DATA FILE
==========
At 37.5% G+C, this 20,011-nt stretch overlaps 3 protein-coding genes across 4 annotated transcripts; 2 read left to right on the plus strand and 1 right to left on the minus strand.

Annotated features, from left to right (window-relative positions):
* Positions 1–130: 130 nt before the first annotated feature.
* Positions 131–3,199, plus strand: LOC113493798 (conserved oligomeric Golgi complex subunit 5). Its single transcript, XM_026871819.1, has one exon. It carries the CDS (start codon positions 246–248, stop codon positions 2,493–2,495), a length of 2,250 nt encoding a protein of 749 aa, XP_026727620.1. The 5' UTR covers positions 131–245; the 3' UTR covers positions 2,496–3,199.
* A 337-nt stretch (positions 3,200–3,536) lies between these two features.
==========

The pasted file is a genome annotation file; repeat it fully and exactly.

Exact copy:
At 37.5% G+C, this 20,011-nt stretch overlaps 3 protein-coding genes across 4 annotated transcripts; 2 read left to right on the plus strand and 1 right to left on the minus strand.

Annotated features, from left to right (window-relative positions):
* Positions 1–130: 130 nt before the first annotated feature.
* Positions 131–3,199, plus strand: LOC113493798 (conserved oligomeric Golgi complex subunit 5). Its single transcript, XM_026871819.1, has one exon. It carries the CDS (start codon positions 246–248, stop codon positions 2,493–2,495), a length of 2,250 nt encoding a protein of 749 aa, XP_026727620.1. The 5' UTR covers positions 131–245; the 3' UTR covers positions 2,496–3,199.
* A 337-nt stretch (positions 3,200–3,536) lies between these two features.